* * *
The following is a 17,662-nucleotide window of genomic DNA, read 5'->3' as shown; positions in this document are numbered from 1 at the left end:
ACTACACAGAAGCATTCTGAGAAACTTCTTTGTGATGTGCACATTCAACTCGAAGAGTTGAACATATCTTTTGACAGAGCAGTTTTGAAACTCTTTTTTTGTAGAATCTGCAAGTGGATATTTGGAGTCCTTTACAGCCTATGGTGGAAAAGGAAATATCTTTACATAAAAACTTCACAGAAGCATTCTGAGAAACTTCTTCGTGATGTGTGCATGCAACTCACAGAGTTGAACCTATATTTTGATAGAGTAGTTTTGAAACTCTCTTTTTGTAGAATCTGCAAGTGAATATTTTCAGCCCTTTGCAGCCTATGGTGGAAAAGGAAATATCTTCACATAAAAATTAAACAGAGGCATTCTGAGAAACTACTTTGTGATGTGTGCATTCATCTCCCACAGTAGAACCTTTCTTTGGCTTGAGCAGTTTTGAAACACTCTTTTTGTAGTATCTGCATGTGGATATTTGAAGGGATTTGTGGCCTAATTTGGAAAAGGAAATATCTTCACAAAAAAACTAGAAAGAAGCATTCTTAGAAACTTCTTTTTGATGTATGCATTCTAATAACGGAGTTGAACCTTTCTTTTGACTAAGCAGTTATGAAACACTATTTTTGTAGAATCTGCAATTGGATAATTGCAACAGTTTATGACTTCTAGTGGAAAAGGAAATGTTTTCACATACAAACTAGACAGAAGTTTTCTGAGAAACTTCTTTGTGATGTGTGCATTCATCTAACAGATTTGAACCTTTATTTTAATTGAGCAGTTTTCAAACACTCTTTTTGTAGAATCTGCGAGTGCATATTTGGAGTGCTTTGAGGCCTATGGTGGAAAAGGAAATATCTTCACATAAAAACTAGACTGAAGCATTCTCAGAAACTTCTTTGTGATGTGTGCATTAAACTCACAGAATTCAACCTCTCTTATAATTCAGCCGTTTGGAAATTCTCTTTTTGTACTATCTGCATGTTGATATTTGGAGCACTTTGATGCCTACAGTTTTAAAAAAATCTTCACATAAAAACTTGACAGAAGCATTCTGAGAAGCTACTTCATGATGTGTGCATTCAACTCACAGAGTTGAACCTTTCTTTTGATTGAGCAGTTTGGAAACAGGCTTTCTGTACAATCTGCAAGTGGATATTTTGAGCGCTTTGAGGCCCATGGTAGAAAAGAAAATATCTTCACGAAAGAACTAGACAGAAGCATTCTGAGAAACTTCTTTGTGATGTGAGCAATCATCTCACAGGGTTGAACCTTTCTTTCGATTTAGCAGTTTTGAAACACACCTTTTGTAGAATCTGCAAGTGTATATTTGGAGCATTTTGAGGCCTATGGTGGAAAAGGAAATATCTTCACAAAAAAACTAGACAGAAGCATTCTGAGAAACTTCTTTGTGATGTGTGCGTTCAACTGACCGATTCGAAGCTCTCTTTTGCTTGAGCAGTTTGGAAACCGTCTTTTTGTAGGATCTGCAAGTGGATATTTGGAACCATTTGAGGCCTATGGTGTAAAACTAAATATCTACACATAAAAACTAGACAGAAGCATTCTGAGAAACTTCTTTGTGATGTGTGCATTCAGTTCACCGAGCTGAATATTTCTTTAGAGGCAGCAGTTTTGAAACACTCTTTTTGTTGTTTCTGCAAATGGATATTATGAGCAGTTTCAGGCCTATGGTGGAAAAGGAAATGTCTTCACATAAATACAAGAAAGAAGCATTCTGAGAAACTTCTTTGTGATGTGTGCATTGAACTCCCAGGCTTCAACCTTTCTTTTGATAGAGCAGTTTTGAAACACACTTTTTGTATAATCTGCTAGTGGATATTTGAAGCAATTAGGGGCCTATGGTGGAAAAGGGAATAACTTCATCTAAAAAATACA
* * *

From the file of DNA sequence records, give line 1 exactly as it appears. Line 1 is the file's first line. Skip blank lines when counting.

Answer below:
The following is a 17,662-nucleotide window of genomic DNA, read 5'->3' as shown; positions in this document are numbered from 1 at the left end: